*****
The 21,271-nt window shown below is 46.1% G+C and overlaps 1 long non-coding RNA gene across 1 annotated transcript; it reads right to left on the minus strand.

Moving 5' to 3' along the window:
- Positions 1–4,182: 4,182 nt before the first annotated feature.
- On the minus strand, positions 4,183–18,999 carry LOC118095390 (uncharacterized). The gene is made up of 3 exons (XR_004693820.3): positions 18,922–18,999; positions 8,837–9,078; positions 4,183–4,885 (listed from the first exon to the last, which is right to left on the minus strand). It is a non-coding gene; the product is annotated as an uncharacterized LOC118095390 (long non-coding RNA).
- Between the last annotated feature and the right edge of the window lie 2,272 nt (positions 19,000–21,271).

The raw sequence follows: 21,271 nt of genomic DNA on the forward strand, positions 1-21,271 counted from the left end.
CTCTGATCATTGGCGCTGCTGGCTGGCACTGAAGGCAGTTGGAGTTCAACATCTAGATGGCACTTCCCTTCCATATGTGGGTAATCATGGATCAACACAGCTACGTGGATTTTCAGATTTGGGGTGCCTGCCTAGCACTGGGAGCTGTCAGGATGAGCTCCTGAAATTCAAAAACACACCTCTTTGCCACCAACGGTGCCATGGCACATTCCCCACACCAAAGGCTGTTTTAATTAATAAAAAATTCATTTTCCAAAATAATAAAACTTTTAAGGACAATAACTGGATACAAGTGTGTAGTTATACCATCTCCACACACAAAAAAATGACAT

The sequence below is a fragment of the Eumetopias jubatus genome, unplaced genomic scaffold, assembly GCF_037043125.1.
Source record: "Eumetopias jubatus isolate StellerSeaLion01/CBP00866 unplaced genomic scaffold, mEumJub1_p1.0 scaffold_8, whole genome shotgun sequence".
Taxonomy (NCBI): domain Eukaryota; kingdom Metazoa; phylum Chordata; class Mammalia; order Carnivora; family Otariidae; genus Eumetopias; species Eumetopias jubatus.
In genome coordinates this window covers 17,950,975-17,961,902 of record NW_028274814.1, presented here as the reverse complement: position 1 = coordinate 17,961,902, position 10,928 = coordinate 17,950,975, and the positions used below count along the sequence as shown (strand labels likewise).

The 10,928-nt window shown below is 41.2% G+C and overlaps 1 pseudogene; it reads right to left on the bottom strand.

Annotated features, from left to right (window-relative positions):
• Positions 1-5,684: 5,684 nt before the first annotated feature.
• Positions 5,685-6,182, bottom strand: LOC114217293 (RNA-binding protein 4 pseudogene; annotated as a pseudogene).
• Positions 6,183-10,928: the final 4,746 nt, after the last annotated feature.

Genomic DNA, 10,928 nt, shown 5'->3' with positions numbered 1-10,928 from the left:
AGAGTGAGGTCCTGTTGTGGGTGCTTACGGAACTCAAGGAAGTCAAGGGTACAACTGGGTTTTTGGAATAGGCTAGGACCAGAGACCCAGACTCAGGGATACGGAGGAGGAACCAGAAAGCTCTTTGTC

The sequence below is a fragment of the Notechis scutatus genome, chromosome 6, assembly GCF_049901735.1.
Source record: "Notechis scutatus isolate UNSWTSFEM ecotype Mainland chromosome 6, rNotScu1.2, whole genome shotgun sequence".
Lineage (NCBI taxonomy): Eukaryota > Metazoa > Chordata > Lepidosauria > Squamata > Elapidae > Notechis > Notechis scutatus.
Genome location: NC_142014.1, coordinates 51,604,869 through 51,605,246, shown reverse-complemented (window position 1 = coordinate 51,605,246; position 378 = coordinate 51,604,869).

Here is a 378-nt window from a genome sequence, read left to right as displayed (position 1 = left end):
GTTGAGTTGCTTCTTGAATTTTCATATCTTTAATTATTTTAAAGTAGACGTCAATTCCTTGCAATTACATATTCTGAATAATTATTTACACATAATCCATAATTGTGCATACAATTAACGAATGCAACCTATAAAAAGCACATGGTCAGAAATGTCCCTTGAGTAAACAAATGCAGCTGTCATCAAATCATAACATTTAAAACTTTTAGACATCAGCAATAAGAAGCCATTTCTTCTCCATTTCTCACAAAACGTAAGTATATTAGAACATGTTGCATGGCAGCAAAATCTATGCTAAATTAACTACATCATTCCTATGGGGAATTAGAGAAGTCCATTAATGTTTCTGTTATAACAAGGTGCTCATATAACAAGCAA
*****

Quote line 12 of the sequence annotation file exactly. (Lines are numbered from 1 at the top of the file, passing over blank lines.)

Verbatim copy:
The 10,928-nt window shown below is 41.2% G+C and overlaps 1 pseudogene; it reads right to left on the bottom strand.